The final Sunday of the English Premier League season is typically a formality. With the champions already crowned, fans gather to celebrate their triumph, thank or berate their team based on that season’s performance, bid farewell to departing players, and enjoy one last escape to the park before they face a football-less void. Rarely is the day called “Championship Sunday,” for there is no championship to be decided. Instead, it has come to be more appropriately known as “Survival Sunday,” a day on which teams near the bottom of the table fight to avoid relegation. Fans of these bottom-dwellers nervously look on as their heart rate increases exponentially with every kick of the ball. For them, this one game will decide if their club will stay to break bread at the table of kings or if they will be subjected to the depths of English football’s purgatory.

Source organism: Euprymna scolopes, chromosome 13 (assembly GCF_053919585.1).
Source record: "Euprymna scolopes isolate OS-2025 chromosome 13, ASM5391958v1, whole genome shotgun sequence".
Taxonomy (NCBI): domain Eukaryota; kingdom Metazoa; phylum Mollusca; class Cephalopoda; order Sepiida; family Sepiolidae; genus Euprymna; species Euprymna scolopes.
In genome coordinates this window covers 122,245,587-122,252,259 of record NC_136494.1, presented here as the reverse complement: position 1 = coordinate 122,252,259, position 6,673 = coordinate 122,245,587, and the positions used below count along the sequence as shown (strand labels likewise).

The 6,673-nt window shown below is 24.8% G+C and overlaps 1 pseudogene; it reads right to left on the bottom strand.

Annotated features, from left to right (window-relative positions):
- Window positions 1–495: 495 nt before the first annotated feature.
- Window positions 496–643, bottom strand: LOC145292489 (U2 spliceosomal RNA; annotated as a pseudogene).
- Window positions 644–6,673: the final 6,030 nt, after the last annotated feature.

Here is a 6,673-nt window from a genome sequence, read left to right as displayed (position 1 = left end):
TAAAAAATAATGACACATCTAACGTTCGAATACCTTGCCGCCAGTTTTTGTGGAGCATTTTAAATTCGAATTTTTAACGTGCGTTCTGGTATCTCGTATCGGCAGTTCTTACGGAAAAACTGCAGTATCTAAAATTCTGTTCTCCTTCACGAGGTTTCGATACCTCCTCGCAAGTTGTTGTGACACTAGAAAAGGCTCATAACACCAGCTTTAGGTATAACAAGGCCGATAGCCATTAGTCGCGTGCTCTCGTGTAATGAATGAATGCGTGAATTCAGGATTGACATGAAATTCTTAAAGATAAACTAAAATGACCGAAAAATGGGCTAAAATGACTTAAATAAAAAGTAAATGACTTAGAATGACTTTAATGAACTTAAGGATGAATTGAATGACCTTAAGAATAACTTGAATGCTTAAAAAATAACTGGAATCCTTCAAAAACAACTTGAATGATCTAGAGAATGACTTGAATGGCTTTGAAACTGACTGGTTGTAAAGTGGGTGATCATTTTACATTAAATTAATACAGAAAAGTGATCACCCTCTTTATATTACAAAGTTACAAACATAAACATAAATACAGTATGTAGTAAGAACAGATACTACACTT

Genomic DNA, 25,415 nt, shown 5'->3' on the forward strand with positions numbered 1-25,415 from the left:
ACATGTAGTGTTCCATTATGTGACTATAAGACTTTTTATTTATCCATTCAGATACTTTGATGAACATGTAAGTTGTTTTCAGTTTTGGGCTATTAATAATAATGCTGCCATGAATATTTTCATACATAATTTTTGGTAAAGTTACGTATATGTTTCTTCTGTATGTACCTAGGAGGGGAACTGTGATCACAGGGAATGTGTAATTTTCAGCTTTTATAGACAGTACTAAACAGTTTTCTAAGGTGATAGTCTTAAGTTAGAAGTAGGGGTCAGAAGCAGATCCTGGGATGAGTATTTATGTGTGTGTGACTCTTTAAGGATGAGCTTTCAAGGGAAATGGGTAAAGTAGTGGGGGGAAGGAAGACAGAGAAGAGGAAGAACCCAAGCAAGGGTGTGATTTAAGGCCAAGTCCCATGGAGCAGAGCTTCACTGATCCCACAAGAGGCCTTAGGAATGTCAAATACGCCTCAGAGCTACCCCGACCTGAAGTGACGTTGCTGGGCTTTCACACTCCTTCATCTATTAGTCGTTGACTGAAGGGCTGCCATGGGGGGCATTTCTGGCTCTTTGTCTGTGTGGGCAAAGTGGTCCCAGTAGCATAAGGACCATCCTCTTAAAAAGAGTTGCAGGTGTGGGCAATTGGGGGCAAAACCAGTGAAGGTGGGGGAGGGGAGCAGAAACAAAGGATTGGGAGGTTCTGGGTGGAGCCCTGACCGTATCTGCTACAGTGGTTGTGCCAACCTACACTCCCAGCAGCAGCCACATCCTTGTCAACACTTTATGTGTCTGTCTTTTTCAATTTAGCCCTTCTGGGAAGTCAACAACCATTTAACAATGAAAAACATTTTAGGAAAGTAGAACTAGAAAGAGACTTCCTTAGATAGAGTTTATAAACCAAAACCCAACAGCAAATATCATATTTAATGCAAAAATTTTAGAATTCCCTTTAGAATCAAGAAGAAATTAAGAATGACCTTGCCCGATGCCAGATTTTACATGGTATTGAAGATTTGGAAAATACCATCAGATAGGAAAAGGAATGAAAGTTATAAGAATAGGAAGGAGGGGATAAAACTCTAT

May 13th, 2012, the final day of a tumultuous 2011-12 Premier League season, was anything but a formality. For the first time since the Manchester Blitz of the Second World War, the entire city of Manchester held its breath. Its two biggest clubs began the day tied atop the league table with 86 points. City held first place due to margin of eight in goal difference. Barring a massive United victory away at Sunderland, all City would have to do is beat relegation-threatened Queens Park Rangers at home to win the title. A rare occurrence, this was both “Championship Sunday” and “Survival Sunday.” All the more rare, two teams fought their respective battles against each other. Queens Park came to Manchester that day knowing that they would avoid relegation if Bolton failed to secure a victory in Stoke. The Rangers could be the masters of their own destiny, however, if they were to pull off a miracle and win at the Etihad. Nonetheless, pundits favored City to win the league at home and assumed United would be on the outside looking in. On this day, as is tradition, all matches were played simultaneously to prevent teams any advantage from knowing the scores of other matches.